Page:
The main idea of this is that private owners are treated equally to the utilities. Like everybody else who runs a power station, they feed the electricity into the public grid and get a payback rate that allows them to finance and to maintain their systems. Then the electricity in the grid is a mixture of fossil, atomic and regenerative energy. The costs for the latter are to be included in the electricity rates, which are slightly increased by this. Everybody consumes a part of the clean energy and everybody pays for it via their electricity bill. This fits well into the conventional rates system.

The main differences to the conventional form of promotion are that this method is rate-based instead of being tax-based and that the owner gets money for the electricity produced and not for the system itself. There is no need for state funded subsidies or new taxes.

In Germany, Full Cost Rates at first were introduced by the city councils. Full Cost Rates were first implemented in the German city of Aachen Freising and Hammelburg. Now they are implemented in the whole of Germany by the EEG.

For the calculation of the actual payback rate the amount of electricity produced by an optimized model system during its 20 year lifetime is estimated. As the average conditions don't vary very much this only has to be done once. Then you calculate a fee that leads to full reimbursement over the lifetime of the system both of the costs for the system and the interest rates one has to pay for organized the capital.

When after some time the costs for solar systems decrease due to mass production owners of newly built PV plants will get smaller payback rates. The solar "pioneers" who run the old systems still get 1.89 DM/kWh (since 1.1.1999 only 1.76 DM/kWh). People who buy a new PV plant in 2006 get 51,80 EuroCent/kWh until 2026.

3 Advantages and arguments

3.1 Price competition is encouraged

If someone manages to build a cheaper or more efficient solar system than the model he or she can gain a moderate profit. A person who builds more expensively won't fully cover the costs and therefore is "punished". This leads to a competition between both traders and installers of PV systems.
Consequently the next model system will be cheaper. in contrast to this, if in a government subsidy programme a person building a PV system were to get 40% of the costs right at the beginning, the higher the cost of the system, the higher the subsidy. This would create an incentive to buy expensive systems.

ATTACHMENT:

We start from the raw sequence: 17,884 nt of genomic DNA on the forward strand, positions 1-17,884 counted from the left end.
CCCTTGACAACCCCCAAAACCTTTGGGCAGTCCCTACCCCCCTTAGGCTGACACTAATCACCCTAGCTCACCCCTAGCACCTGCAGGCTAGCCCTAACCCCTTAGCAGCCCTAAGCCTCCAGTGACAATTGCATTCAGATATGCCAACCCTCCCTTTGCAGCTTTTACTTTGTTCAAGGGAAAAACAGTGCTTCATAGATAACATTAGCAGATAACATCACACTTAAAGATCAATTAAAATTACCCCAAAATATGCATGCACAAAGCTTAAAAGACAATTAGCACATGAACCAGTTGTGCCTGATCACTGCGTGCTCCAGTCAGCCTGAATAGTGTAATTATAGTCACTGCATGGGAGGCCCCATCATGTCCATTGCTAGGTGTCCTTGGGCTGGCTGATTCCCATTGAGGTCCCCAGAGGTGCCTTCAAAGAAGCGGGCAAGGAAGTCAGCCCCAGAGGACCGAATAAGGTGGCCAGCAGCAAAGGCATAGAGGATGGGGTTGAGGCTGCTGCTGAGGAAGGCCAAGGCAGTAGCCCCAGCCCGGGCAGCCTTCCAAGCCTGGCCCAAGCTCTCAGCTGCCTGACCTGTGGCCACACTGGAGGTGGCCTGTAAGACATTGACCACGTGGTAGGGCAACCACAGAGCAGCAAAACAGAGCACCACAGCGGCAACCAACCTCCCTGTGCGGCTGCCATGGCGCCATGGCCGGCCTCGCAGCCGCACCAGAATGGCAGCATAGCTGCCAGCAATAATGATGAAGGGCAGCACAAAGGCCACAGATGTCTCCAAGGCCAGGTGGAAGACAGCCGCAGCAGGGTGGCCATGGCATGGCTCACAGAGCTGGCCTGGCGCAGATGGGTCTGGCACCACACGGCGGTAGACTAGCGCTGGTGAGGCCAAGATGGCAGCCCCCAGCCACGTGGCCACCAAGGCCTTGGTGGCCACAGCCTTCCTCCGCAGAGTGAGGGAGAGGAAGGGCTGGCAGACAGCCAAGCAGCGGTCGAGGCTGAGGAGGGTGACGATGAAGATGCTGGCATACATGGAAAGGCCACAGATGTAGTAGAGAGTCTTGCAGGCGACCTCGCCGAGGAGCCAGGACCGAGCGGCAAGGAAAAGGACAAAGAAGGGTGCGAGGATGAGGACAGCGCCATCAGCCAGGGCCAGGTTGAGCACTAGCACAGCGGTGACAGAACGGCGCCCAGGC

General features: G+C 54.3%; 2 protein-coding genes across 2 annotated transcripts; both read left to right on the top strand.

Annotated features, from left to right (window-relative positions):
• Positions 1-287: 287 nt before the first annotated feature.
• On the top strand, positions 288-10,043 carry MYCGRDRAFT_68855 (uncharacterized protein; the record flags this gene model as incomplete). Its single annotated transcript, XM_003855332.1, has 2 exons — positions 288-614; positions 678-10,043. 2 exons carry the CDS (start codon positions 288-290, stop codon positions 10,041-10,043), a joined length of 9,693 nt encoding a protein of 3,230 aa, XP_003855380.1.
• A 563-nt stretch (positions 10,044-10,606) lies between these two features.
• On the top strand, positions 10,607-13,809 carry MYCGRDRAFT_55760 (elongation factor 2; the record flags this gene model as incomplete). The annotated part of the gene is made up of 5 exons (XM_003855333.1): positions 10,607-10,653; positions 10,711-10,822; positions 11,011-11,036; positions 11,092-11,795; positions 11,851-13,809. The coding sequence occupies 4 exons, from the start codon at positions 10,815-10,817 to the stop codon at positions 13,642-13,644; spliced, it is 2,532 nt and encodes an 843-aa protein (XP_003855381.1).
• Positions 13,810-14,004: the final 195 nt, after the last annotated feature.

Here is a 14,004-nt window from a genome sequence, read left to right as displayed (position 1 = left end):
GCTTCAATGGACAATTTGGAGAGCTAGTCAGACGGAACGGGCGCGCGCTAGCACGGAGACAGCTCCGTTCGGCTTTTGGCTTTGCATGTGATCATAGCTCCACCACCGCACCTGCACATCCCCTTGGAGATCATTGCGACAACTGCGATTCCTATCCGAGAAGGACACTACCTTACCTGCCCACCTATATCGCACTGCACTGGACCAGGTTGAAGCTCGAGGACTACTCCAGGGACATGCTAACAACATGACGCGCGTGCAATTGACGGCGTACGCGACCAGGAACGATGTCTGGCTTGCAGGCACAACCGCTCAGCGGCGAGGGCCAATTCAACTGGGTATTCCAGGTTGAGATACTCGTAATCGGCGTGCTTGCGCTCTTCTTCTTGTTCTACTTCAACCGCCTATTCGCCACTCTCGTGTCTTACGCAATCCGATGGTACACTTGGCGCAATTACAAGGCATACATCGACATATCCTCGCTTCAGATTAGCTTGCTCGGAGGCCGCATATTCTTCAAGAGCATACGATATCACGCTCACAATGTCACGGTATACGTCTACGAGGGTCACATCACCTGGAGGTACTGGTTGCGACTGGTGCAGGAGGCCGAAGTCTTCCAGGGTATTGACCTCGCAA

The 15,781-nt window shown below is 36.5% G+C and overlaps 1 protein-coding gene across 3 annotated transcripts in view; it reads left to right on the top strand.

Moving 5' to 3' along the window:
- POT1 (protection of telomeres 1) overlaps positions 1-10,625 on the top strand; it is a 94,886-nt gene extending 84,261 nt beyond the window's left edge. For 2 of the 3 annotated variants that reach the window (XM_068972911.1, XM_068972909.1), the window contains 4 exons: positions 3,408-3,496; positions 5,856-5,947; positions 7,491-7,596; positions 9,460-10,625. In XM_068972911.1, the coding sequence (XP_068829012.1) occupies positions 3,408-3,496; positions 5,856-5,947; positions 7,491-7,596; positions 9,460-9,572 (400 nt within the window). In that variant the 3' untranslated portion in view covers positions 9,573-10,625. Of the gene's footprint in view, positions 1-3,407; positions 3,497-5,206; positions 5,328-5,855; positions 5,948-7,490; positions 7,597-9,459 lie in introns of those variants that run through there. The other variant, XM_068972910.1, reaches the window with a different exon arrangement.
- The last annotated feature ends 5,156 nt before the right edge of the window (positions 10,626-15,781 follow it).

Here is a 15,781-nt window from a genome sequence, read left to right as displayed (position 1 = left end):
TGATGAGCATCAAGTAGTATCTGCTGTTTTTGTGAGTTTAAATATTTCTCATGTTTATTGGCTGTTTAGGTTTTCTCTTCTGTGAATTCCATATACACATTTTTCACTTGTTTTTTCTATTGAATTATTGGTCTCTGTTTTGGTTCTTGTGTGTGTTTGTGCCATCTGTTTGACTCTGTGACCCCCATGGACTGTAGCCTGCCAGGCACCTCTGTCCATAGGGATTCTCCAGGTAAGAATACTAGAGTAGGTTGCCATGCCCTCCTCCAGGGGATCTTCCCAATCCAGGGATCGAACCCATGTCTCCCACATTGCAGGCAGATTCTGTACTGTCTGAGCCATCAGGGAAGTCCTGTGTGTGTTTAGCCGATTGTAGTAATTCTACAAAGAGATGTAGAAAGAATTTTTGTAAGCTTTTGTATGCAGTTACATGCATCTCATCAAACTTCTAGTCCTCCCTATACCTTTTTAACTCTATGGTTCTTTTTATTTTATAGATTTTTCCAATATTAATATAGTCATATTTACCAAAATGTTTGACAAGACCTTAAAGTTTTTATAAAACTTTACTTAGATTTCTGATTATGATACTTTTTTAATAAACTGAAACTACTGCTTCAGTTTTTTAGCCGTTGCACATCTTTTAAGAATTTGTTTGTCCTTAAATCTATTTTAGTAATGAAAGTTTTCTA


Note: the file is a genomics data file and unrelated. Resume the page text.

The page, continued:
3.2 PV system maintenance

If, for instance, the converter fails after twelve years there is no incentive for the owner of a solar system subsidised by an investment allowance to replace it. Only environmentalists will do so. If, on the other hand, the owner gets rate-based reimbursement there are economic reasons to keep the system running: only the electricity actually produced is paid for.

3.3 A reliable market development programme builds sustainable volume

Tax-based governmental programmes are subject to unstable political cycles and budget constrains. Once implemented, Full Cost Rates leads to predictable market development. This can induce long-term investments in the solar industry. With sustainable marked demand, manufacturers can confidently invest in production scale-up and reduce the cost of PV.

3.4 How much does it cost for the residential customers?

Due to limited production capacities only a limited number of PV systems can be built at once. Electricity rates will therefore increase slowly. The annual consumption of electricity per person is on average 1000 kWh. The current rate is about 15 EuroCent/kWh, which leads to an annual electricity bill of 150 Euro for one person. About 3 % of this is 4,5 Euro yearly which does not hurt the customers.

3.6 Further Information

For further information please contact the Solarenergie-Förderverein Germany (Solar Promotion Association).

Solarenergie-Förderverein Deutschland e.V.
Herzogstr. 6
52070 Aachen
Fax: ++49 241 535786